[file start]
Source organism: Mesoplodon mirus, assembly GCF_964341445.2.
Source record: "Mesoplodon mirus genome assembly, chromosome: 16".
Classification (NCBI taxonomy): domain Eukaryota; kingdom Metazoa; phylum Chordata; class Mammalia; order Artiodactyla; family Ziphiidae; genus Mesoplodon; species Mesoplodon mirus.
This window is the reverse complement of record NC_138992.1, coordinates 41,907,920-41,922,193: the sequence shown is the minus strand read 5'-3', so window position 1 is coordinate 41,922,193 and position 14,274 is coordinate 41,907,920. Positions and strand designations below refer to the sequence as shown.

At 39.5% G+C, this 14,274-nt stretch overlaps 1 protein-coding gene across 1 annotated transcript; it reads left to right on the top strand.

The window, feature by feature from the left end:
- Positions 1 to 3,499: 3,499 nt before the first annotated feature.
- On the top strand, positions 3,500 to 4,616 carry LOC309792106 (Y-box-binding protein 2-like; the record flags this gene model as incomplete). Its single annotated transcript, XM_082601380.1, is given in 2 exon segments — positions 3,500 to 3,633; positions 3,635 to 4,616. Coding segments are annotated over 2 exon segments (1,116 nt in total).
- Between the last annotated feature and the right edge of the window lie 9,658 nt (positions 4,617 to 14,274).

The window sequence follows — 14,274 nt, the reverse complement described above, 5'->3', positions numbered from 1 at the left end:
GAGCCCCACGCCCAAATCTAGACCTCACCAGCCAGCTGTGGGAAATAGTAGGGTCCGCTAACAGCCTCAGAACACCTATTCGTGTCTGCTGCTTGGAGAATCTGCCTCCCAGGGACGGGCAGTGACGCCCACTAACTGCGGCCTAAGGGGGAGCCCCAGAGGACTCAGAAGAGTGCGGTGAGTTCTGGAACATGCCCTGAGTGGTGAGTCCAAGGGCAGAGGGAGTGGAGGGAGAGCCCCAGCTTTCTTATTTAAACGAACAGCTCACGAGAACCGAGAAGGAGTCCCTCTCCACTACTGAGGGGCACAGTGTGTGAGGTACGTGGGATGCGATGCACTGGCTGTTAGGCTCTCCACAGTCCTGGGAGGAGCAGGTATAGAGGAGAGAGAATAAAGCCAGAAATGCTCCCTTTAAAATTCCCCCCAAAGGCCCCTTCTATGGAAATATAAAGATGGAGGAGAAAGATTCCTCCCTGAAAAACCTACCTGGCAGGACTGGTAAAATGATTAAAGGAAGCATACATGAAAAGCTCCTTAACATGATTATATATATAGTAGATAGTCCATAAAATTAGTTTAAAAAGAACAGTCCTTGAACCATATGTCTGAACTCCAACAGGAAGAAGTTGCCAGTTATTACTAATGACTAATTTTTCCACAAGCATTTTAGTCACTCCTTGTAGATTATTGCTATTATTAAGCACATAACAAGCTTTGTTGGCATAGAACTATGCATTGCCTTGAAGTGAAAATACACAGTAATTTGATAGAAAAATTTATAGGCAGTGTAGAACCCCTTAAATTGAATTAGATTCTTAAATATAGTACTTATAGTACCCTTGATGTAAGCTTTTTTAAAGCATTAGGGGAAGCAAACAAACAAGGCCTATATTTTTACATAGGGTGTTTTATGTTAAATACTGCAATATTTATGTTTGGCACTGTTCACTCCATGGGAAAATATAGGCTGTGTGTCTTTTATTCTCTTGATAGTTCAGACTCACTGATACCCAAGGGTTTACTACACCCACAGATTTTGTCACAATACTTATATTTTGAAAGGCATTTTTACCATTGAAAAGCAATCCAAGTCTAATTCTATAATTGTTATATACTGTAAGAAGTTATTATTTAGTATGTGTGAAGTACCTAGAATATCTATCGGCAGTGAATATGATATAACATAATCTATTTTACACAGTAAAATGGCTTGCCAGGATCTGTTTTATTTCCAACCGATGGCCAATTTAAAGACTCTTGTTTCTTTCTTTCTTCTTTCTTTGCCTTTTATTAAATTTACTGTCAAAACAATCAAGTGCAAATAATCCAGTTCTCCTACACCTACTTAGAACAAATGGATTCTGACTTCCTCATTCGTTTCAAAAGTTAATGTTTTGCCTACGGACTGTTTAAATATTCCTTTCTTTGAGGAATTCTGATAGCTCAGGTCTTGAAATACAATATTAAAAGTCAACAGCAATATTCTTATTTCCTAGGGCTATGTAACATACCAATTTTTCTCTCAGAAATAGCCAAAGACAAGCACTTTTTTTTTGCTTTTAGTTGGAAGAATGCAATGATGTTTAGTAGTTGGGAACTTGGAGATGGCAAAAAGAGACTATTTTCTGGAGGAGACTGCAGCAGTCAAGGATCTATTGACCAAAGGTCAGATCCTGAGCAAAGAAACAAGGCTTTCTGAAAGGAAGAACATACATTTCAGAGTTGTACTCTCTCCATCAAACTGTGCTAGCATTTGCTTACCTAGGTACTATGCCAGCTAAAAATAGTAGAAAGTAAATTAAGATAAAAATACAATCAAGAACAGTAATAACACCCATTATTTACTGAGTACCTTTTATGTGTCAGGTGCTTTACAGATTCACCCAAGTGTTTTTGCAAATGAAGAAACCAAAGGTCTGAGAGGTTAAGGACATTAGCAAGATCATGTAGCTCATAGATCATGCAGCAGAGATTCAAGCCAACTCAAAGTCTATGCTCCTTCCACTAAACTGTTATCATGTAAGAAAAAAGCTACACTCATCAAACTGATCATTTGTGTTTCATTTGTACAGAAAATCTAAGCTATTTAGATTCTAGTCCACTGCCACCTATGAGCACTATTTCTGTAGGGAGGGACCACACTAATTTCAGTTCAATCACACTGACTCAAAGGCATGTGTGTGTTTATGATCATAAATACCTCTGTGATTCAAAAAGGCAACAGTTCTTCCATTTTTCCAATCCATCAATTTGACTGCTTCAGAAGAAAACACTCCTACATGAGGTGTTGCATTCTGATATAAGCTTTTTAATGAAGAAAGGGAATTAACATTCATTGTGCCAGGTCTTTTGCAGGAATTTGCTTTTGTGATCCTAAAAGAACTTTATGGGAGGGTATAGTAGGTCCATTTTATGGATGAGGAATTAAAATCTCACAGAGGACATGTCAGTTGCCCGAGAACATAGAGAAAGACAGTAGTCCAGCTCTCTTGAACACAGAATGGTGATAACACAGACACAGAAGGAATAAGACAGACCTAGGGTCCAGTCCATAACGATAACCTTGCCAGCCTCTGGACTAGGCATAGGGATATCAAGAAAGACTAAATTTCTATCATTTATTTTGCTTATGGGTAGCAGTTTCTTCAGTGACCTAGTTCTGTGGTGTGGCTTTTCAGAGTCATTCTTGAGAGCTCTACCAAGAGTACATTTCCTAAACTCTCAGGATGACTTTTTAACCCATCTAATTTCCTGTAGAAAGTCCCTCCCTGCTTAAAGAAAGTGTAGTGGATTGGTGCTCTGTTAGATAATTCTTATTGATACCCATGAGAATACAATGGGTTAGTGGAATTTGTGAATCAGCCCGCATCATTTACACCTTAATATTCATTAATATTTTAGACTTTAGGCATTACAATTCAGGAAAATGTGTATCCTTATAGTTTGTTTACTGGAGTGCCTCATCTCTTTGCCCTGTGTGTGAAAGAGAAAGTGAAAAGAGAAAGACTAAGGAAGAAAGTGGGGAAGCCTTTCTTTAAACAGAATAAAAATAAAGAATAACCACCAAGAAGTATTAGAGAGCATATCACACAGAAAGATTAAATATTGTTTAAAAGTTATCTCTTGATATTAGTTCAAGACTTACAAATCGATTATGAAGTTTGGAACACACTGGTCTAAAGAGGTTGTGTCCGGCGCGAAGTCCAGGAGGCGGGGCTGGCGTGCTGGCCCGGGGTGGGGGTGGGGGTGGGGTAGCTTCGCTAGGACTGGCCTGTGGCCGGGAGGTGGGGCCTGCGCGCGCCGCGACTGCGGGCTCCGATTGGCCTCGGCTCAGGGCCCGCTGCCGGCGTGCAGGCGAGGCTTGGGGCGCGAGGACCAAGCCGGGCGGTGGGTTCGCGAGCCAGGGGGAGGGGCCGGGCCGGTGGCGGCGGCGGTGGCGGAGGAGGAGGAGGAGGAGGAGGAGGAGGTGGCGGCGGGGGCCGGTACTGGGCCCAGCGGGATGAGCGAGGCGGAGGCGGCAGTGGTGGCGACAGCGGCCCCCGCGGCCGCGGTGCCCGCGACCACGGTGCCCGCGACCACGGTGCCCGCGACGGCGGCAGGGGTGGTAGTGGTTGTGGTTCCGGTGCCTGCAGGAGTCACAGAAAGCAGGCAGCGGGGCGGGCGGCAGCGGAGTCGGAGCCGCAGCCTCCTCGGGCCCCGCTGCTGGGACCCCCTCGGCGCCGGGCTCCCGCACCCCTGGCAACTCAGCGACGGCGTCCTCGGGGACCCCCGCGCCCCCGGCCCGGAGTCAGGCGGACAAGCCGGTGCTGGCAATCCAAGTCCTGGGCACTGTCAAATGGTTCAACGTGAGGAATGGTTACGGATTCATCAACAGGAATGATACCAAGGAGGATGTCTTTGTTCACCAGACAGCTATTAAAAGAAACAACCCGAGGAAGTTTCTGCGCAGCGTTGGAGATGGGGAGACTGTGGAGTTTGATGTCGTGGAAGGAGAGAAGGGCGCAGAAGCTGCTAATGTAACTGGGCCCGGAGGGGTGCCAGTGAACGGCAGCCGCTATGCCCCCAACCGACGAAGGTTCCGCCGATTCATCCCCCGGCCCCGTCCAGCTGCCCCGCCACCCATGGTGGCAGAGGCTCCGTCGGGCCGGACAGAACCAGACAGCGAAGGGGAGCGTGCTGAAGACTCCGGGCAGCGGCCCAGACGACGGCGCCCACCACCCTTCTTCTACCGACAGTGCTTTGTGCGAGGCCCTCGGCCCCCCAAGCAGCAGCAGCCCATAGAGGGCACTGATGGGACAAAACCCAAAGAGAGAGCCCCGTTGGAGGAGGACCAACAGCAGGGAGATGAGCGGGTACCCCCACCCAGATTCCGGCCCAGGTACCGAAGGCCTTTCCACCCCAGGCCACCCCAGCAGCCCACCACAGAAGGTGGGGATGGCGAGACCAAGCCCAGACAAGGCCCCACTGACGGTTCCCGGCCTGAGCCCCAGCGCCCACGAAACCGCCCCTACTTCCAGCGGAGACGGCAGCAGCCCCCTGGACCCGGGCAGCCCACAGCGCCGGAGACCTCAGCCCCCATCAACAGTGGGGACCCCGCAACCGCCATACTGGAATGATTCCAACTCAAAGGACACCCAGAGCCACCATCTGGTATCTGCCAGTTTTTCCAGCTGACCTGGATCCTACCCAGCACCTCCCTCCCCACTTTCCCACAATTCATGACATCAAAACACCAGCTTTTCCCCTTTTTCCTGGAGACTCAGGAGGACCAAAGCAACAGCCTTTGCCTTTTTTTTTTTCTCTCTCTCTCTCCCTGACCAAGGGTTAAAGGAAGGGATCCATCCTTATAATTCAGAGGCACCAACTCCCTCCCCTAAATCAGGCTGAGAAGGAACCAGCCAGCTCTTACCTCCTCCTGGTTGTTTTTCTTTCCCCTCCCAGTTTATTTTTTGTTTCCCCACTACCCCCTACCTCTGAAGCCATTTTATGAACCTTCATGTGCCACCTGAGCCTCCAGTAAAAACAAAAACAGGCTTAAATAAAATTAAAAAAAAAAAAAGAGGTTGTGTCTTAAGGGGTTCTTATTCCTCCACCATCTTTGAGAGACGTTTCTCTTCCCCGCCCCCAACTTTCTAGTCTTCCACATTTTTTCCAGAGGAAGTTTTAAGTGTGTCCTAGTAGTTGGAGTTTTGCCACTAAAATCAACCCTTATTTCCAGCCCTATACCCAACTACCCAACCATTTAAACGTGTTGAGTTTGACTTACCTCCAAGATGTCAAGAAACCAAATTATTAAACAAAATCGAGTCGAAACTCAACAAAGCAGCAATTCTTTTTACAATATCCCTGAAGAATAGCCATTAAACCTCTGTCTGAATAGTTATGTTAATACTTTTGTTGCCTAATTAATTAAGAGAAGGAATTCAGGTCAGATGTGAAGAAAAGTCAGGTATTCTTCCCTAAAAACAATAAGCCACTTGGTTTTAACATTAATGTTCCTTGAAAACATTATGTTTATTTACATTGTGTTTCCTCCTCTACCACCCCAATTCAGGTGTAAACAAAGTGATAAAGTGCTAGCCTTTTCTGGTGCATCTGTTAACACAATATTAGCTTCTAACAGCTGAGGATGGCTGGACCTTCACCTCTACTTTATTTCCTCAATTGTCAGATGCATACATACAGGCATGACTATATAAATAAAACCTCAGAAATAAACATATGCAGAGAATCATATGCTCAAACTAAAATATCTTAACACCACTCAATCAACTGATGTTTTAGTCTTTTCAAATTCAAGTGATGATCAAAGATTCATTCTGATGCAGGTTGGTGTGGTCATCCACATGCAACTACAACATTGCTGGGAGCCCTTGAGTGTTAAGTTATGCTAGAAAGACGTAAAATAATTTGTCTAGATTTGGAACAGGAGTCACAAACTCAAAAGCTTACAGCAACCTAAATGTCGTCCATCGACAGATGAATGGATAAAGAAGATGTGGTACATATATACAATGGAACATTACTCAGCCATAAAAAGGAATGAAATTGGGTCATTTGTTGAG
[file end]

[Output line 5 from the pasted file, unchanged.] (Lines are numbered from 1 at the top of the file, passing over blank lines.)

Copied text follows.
At 39.5% G+C, this 14,274-nt stretch overlaps 1 protein-coding gene across 1 annotated transcript; it reads left to right on the top strand.